At Drag Queen Premiere, A Shade of Politics

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Above: Yara gets grilled.

“What qualities do I look for in an All-Star?” pondered RuPaul Charles, leaning back in a patio chair outside the Abbey, a posh gay bar in West Hollywood. “These are the kids who have risen to the top. Listen, they’re all great, but some of these kids, quite frankly, you can’t remember their names. But the ones that we’ve chosen… you understand who they are, why they’re there, and what they bring to the party. And what makes them special is star quality. They have star quality.”

The world’s most famous drag queen was, for the moment, out of drag. Behind him, however, a procession of gowned men strutted the red carpet at the RuPaul’s All Stars Drag Race premiere party. They were the “kids,” the heroes and villains, the “Heathers” and “boogers” from past seasons of Logo’s popular reality television series RuPaul’s Drag Race.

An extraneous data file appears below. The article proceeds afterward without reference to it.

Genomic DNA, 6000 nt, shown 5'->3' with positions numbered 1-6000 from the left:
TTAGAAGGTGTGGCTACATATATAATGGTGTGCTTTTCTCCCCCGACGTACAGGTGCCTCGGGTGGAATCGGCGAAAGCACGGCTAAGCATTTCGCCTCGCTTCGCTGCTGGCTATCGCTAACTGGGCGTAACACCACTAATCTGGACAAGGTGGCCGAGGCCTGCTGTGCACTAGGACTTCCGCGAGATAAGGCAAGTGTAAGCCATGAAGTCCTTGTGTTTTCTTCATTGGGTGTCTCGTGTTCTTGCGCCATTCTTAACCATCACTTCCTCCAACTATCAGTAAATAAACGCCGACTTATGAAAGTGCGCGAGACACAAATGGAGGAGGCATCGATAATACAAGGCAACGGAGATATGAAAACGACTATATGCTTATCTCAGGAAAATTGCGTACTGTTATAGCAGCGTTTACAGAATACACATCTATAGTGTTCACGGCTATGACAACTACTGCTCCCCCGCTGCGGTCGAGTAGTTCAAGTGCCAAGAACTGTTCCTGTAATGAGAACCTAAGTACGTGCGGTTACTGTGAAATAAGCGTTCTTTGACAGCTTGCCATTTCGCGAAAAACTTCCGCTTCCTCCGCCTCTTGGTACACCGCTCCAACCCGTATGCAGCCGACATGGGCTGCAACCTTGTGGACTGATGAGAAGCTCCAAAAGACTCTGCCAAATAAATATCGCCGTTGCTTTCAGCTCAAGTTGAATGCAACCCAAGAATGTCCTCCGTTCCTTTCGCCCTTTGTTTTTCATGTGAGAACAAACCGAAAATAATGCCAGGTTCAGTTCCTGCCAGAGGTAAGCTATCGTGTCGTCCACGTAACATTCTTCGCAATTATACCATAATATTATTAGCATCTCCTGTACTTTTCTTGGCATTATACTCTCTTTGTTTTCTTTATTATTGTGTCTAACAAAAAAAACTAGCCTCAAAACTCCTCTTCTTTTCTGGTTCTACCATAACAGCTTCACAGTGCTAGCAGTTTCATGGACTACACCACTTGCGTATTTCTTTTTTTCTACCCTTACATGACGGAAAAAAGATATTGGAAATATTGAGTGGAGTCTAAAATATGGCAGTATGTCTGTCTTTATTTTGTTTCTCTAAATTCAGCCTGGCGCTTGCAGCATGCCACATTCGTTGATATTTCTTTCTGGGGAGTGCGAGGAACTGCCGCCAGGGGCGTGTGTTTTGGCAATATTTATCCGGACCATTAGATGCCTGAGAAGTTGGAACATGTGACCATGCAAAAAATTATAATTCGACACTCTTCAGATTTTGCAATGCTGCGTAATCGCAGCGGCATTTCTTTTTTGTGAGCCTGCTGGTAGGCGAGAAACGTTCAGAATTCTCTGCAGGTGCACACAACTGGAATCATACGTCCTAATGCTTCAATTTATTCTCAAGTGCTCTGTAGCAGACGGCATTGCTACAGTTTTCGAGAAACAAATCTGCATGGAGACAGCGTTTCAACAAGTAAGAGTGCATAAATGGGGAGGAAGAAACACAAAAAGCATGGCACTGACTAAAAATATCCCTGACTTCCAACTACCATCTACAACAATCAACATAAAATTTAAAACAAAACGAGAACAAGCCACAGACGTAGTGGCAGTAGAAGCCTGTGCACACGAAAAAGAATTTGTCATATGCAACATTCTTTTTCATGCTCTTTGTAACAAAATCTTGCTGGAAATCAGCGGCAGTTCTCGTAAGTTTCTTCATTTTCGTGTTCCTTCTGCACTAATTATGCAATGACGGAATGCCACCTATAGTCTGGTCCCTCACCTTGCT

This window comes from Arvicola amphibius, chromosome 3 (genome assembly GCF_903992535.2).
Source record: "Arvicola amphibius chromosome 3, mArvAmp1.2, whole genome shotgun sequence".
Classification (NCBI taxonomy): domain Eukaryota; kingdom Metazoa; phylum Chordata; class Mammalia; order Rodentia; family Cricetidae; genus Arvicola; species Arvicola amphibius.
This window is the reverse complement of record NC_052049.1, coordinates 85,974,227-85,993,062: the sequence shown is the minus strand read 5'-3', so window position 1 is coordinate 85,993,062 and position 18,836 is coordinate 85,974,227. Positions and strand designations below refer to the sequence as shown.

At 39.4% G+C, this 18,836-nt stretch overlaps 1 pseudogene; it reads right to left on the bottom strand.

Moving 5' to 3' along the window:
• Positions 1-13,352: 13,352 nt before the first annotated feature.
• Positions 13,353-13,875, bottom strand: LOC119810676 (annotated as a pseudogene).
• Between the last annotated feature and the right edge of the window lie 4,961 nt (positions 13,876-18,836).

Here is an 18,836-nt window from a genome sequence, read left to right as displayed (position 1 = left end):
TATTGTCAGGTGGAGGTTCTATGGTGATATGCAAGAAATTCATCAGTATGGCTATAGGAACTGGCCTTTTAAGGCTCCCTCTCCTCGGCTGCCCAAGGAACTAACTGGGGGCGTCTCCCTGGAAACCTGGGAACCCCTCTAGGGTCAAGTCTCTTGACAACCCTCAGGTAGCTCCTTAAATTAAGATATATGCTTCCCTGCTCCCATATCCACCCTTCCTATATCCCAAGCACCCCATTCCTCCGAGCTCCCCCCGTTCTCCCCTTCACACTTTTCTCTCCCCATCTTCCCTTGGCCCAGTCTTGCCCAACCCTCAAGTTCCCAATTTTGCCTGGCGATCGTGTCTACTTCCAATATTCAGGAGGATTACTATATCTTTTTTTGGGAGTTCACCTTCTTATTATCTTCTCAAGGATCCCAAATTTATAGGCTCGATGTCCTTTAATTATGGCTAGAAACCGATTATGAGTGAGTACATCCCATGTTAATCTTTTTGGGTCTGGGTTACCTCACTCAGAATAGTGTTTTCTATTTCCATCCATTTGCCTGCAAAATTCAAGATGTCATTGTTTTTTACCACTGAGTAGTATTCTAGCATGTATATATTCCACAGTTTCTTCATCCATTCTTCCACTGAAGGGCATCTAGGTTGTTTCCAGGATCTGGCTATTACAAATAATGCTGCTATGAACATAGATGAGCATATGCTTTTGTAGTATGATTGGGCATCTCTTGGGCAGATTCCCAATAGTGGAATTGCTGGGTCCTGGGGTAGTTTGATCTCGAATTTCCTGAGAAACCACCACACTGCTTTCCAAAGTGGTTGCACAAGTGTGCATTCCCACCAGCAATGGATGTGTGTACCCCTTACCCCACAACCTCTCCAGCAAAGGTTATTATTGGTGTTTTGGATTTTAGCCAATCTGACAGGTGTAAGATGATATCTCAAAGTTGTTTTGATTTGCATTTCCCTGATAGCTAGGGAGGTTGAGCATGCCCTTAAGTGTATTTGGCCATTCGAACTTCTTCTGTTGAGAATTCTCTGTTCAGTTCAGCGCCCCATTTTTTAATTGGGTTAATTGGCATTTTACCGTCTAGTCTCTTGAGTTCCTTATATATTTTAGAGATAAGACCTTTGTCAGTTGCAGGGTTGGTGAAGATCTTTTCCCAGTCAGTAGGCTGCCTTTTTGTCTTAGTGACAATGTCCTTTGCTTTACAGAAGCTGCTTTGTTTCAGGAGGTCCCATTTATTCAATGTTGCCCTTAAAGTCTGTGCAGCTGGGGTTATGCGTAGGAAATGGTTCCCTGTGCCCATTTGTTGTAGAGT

For nearly all of these drag queens, the title of America’s Next Drag Superstar slipped from the tips of their press-on nails. (Raja was the only champion present.) But thanks to a special edition All Stars season, which premieres Monday, 12 former contestants will have another opportunity to snatch the crown.

“The public wanted more of the show,” RuPaul said. “So the obvious choice was to bring back ‘the Avengers’ of drag: the biggest and the baddest.”


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